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The Credit Industry - Death of the Pie

The opinions expressed by columnists are their own and do not necessarily represent the views of

If we examine the current state of affairs in the credit industry through the lens of common sense, it is not difficult to overcome the insane tendency to ascribe Solomonesque wisdom where it doesn’t belong. The simple truth is that the credit and banking industry has been in the process of grooming itself for collapse for many years, particularly in the handling of private consumers.

No matter how brilliant you believe the gurus and CEO’s may be, they have clearly been myopically focused on the economic pie and how to divvy it up for the benefit of their respective interests, institutional and personal. The trouble with this tunnel view is that it ignores the foundation on which the pie is built.

The pie pan (the consumer) makes the pie possible. When the pie pan is allowed to rust through, the pie will pour out and a gooey mess is left behind. Myopic know-it-alls will stand looking down from on high, seeing the deflated pie crust, and believing that a pie continues to exist. In fact it is now an empty shell.

This begs the question, who is to blame for the rusted out pie pan? A standard retort from the “all is well” crowd is that irresponsible borrowers are the culprits. Unfortunately, this snappy (condescending) attitude fails to recognize that the “all is well” crowd could not even begin to form the pie pan on which their own stable economy depends.

People come in many shapes and sizes; widely varying income generating abilities, life changing circumstances and events, and regional employment opportunities and constraints. The collection of regular folks that possess a meaningful disposable income after living accommodations and transportation requirements are paid, is relatively small.

It does not take much of a disruption, such as a period of unemployment or unexpected and unavoidable expenses to knock hard working families on their tailbones. This is where the phenomenon of institutional greed meets the pie pan, when corrosion begins to eat at the very foundation of the economic pie.

Take a typical working family that has been tooling along, enjoying what most would recognize as the average American lifestyle. The family depends on two incomes, not atypical in today’s reality. Each working member needs transportation, and the traditional expectation in American is to purchase a home.

Gone are the days when a modest home could be purchased for less than twenty-thousand dollars; a sum that will barely construct a garage today. In fact, gone are the days when an older home can be purchased for less than eighty-thousand, as was the case for us in the 1980’s. Those homes are now $120,000 and up.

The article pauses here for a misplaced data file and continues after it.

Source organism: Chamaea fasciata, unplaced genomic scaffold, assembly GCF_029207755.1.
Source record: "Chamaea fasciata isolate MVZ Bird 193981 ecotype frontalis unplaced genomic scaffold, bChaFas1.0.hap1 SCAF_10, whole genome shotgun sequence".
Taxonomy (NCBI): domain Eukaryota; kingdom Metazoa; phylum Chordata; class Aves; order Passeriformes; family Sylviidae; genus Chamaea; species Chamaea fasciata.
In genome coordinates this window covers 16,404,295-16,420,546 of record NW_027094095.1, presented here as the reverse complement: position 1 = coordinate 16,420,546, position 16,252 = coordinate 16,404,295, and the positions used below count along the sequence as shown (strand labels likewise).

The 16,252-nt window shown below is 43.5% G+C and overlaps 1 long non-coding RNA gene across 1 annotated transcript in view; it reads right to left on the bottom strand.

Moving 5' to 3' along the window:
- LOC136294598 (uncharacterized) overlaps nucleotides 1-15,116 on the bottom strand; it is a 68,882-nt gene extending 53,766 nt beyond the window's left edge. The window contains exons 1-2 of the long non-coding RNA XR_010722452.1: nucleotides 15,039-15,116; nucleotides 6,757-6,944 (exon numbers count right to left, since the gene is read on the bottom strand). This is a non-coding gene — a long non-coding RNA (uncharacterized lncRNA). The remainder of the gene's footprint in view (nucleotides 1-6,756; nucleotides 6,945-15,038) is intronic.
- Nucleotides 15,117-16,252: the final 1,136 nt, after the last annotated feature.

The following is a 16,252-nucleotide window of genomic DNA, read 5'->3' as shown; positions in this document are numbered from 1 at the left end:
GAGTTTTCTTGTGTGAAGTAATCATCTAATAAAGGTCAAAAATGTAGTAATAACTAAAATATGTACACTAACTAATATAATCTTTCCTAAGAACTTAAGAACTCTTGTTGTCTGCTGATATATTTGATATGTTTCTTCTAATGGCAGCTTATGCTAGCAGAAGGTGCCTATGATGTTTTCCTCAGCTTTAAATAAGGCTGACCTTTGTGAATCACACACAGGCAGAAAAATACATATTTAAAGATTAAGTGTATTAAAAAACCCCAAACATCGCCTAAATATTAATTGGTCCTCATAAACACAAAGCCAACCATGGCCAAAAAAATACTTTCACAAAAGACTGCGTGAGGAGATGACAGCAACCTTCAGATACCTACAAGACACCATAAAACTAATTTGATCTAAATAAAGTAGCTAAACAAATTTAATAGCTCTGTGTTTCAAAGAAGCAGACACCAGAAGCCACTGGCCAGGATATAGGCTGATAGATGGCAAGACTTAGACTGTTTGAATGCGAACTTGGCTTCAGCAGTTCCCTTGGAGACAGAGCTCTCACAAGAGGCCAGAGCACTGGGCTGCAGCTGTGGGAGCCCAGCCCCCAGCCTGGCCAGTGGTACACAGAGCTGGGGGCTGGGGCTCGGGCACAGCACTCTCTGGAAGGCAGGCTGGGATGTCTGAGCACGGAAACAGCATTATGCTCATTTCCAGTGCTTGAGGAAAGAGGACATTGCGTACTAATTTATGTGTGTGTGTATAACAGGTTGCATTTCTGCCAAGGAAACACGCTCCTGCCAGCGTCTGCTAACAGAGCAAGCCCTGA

In any case, the combined family income is modest. The median household income around here, for a family of three is about $59,000. Of course, that being the median should give us a clue that there are quite a number of households that enjoy far less than the median.

Common sense, as opposed to some hollow mantra about making responsible financial decisions, will suggest that people are going to do their level best to provide as much “normal” as possible for their families. This means that millions of below-median-income folks are going to reasonably expect to buy homes and reliable transportation that allows them to maintain (at least) their below-median incomes.

This common sense reality also means that millions of regular folks are going to be at the edge of sustainability. They will be on the proverbial one-paycheck from disaster boat, and they will be there without making foolish, extravagant, frivolous credit decisions. They will simply be living up to the basic American expectation.

These regular folks have managed to qualify for credit to sustain their modest living circumstances. They also know that credit cards are made available for a purpose, to fill in those gaps that pop up occasionally in the budget. Gaps like needing to replace the refrigerator that died during the night. No doubt, there are plenty of excesses in credit card use, but often times these accounts are used for less than frivolous purposes.

Things can and do go temporarily awry. The loss of a job or perhaps, the five-year old minivan has suffered a transmission failure. To maintain employment the transmission must be fixed and the budget goes bust; something is going to be late.